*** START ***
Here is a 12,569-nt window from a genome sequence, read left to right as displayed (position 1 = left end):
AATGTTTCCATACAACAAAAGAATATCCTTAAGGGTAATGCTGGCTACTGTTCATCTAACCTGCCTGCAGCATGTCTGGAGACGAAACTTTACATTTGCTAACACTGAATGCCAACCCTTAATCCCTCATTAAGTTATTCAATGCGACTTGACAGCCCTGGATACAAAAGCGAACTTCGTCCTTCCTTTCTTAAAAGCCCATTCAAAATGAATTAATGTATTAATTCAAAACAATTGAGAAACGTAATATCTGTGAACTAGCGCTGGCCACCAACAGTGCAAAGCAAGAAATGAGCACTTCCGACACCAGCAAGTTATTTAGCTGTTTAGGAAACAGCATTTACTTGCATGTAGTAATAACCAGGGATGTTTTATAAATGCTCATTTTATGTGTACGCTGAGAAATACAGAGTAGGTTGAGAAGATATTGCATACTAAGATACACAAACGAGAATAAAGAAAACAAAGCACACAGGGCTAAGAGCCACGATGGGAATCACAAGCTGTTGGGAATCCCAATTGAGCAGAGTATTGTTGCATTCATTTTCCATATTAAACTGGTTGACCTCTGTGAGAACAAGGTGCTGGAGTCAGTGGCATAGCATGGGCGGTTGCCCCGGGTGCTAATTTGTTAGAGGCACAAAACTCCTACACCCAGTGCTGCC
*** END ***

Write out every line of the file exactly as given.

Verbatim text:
Here is a 12,569-nt window from a genome sequence, read left to right as displayed (position 1 = left end):
AATGTTTCCATACAACAAAAGAATATCCTTAAGGGTAATGCTGGCTACTGTTCATCTAACCTGCCTGCAGCATGTCTGGAGACGAAACTTTACATTTGCTAACACTGAATGCCAACCCTTAATCCCTCATTAAGTTATTCAATGCGACTTGACAGCCCTGGATACAAAAGCGAACTTCGTCCTTCCTTTCTTAAAAGCCCATTCAAAATGAATTAATGTATTAATTCAAAACAATTGAGAAACGTAATATCTGTGAACTAGCGCTGGCCACCAACAGTGCAAAGCAAGAAATGAGCACTTCCGACACCAGCAAGTTATTTAGCTGTTTAGGAAACAGCATTTACTTGCATGTAGTAATAACCAGGGATGTTTTATAAATGCTCATTTTATGTGTACGCTGAGAAATACAGAGTAGGTTGAGAAGATATTGCATACTAAGATACACAAACGAGAATAAAGAAAACAAAGCACACAGGGCTAAGAGCCACGATGGGAATCACAAGCTGTTGGGAATCCCAATTGAGCAGAGTATTGTTGCATTCATTTTCCATATTAAACTGGTTGACCTCTGTGAGAACAAGGTGCTGGAGTCAGTGGCATAGCATGGGCGGTTGCCCCGGGTGCTAATTTGTTAGAGGCACAAAACTCCTACACCCAGTGCTGCC